Are you struggling with providing senior home care for yourself or for a loved one? Don’t get caught up in one of the many myths floating around regarding senior care. A senior caregiver allows family members to rest easy knowing their loved one is receiving the top quality of care in their own home. Full time or part time senior care provides other family caregivers some freedom to pursue outside activities and to simply take care of themselves.
For many families challenged to care for a senior family member, senior home care is an absolute godsend. But it’s common to worry a little about letting a stranger into the home environment. There are many myths floating around about senior home care. Here are some myths about home care compared to the reality.
MYTH: I am Mom’s primary caregiver, so I don’t need to hire additional help.
FACT: A single caregiver—whether an adult son or daughter, or a spouse—should never be on call 24/7. Trying to tackle all of the responsibilities by yourself can lead to emotional and physical exhaustion, and put unnecessary strain on the caregiver’s relationship with the senior receiving care. A senior home care provider, even a part time one, can provide a break from the stress of full-time care-giving, without removing the senior from their home. More importantly, the primary caregiver is provided the opportunity to have some balance in their lives, with opportunities to socialize, attend religious services and simply to deal with their own care.
MYTH: Senior home care is too expensive.
FACT: Access to state and local programs like Medicaid allows more families than ever to afford quality home care for their loved ones. Long-term care insurance is available for additional support, and seniors with military backgrounds are often eligible for veteran’s benefits. According to Genworth’s 2014 Cost of Care Survey, the national medial hourly rate for senior home caregivers is $20, while the national median rate for assisted living communities is $3,500 per month. Many families find that privately employing a senior caregiver is a more economical alternative, particularly when other family members are available for backup care when the caregiver is ill or on vacation.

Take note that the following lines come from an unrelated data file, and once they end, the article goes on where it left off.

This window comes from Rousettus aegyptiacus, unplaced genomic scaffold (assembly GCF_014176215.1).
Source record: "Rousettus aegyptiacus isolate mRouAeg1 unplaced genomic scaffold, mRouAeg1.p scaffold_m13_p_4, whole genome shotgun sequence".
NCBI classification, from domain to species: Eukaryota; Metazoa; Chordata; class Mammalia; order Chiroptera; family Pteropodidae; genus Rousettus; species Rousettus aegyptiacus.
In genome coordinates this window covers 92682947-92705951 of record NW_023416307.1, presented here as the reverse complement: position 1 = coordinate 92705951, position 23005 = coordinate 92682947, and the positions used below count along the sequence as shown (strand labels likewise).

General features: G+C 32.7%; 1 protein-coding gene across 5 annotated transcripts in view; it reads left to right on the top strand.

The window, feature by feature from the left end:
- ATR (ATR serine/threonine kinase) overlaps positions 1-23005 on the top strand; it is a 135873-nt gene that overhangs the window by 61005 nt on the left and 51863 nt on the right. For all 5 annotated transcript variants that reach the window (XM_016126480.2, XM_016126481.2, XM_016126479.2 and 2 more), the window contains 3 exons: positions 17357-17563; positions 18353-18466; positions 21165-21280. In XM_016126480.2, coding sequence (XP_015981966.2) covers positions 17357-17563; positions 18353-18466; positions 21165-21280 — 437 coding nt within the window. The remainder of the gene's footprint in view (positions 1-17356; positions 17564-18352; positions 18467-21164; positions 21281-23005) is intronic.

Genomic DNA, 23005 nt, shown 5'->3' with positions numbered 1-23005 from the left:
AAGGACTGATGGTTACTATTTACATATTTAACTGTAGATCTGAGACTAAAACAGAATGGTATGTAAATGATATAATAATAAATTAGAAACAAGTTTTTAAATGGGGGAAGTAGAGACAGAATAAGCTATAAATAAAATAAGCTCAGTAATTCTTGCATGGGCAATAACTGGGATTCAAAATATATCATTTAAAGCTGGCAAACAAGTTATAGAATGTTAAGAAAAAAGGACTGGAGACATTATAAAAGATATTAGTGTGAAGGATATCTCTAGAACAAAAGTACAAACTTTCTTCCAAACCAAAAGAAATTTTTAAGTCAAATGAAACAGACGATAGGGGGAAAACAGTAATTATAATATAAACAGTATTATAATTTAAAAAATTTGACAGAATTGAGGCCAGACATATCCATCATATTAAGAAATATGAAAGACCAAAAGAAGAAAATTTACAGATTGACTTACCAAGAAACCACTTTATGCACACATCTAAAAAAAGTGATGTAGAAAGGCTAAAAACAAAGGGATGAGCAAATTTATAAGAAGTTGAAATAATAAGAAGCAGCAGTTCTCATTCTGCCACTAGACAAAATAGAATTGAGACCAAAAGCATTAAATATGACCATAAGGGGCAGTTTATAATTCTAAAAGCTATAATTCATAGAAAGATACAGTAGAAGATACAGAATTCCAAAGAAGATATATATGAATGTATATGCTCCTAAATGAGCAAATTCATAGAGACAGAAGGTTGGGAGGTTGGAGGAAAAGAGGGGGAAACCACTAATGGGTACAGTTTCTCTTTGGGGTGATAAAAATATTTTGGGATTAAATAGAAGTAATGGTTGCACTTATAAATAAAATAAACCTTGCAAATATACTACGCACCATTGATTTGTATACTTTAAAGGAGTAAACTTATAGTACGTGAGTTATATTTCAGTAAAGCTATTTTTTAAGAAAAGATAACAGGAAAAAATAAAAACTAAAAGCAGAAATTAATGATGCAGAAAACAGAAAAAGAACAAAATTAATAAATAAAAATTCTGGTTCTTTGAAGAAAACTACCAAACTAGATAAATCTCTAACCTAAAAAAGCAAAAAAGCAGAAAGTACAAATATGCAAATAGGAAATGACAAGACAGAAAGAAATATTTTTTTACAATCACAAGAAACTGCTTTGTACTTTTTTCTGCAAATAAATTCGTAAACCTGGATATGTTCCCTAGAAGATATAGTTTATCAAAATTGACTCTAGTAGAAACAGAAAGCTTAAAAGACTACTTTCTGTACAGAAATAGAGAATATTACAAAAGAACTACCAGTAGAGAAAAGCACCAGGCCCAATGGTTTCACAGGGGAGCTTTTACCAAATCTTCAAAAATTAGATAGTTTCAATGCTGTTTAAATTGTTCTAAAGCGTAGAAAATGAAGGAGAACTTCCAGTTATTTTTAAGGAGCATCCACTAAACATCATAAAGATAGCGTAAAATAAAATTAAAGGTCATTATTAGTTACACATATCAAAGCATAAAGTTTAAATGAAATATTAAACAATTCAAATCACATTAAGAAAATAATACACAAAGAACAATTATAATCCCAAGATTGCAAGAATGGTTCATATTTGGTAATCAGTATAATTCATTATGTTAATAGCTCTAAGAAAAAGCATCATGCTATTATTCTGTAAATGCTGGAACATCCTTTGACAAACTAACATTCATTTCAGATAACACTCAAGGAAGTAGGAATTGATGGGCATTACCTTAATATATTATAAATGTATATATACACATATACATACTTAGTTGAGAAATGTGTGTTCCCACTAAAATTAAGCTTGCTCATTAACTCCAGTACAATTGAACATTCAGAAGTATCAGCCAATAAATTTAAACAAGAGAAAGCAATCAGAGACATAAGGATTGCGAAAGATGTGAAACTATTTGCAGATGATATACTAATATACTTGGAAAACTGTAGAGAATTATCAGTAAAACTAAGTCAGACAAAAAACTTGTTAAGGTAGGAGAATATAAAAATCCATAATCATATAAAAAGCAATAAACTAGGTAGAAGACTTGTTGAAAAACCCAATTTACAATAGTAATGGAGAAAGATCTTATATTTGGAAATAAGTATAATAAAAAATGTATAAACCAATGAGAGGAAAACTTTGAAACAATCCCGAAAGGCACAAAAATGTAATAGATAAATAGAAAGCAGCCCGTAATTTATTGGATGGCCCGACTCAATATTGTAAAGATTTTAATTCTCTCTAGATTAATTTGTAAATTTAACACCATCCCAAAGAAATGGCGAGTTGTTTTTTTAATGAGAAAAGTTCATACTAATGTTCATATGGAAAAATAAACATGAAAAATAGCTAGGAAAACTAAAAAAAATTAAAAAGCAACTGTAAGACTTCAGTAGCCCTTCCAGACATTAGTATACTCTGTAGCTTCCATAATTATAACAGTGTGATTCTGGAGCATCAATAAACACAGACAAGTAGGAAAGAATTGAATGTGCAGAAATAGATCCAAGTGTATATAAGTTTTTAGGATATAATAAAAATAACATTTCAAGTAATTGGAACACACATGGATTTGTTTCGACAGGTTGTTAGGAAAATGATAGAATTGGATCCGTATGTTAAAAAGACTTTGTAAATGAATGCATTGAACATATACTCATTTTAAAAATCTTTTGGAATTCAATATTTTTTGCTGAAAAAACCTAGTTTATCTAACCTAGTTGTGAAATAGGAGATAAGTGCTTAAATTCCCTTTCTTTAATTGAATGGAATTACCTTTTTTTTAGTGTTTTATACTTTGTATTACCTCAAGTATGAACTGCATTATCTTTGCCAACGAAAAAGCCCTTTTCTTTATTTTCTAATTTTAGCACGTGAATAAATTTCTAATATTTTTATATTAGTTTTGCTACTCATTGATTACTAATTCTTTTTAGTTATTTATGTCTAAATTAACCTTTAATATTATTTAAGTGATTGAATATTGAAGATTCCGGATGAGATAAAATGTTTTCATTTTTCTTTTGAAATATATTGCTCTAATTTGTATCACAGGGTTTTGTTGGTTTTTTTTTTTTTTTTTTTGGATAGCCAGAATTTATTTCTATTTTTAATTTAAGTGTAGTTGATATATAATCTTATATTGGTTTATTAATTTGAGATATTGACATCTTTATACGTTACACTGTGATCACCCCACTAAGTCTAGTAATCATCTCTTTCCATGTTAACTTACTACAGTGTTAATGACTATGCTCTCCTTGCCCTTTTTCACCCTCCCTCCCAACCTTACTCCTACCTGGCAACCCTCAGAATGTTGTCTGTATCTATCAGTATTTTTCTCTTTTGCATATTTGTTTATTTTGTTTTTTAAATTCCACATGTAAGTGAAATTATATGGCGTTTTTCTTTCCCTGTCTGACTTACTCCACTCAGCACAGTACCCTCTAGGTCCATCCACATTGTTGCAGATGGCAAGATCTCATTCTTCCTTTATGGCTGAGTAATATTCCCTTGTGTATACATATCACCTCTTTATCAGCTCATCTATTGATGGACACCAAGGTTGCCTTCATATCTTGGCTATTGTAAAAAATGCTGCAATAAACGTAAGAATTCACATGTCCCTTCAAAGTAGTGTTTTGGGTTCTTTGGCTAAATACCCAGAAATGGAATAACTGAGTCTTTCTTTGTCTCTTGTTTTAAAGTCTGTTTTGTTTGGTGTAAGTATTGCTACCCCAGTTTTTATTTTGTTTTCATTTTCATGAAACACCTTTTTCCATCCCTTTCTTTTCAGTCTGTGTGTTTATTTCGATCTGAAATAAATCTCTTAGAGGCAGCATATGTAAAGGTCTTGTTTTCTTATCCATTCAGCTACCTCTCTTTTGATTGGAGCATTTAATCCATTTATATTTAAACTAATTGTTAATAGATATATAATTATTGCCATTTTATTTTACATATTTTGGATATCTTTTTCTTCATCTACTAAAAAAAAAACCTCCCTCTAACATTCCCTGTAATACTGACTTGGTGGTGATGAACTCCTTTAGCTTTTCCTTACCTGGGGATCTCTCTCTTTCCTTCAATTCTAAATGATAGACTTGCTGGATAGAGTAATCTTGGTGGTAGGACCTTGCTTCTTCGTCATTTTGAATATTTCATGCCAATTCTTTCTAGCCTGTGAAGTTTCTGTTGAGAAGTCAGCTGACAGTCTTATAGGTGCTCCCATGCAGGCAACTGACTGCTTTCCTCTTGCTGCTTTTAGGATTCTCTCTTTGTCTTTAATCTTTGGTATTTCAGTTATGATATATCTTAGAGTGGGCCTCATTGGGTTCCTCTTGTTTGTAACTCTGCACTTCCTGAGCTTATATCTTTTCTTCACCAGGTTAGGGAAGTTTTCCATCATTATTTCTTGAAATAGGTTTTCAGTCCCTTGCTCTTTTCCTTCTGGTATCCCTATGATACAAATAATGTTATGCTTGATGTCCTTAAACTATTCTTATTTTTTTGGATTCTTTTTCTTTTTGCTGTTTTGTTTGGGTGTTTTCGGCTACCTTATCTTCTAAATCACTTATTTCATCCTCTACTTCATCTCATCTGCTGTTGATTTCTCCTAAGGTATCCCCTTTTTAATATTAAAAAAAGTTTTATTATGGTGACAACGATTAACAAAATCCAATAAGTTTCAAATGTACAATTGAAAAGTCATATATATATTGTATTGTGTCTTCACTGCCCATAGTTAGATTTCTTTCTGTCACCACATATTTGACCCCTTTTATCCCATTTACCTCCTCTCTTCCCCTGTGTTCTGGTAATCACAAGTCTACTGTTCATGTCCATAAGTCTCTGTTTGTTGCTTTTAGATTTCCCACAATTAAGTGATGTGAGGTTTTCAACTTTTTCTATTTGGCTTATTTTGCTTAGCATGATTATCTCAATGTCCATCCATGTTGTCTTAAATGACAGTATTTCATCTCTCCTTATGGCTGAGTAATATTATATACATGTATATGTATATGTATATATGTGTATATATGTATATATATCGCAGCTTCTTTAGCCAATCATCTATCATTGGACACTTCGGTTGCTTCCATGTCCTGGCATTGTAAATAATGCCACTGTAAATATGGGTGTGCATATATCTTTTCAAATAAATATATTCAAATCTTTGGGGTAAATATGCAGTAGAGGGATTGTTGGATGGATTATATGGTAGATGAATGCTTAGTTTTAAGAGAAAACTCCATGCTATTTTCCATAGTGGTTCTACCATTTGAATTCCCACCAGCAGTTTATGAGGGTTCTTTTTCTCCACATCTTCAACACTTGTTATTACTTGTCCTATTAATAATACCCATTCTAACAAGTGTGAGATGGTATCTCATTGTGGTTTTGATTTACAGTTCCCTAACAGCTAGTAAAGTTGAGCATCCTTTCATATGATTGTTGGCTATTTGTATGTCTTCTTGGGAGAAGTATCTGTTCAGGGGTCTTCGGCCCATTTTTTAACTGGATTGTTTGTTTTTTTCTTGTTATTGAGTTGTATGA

MYTH: My senior parent requires 24 hour care, so a senior home caregiver is not an option.
FACT: Many families successfully schedule 24 hour per day care, particularly when the senior has a strong desire to age in place and the means to do so. Whether you utilize a quality senior home care agency that employs the caregivers, or you utilize a senior care referral agency or privately hire, options where you employ the caregiver directly, all caregivers should be thoroughly , and pre-employment background checks conducted. Most agencies provide a certain level of training to their caregivers before placing them, so ask about CPR training or training with relevant medical procedures involved in your senior’s care. If you privately employ the caregiver, these questions should be part of the screening process.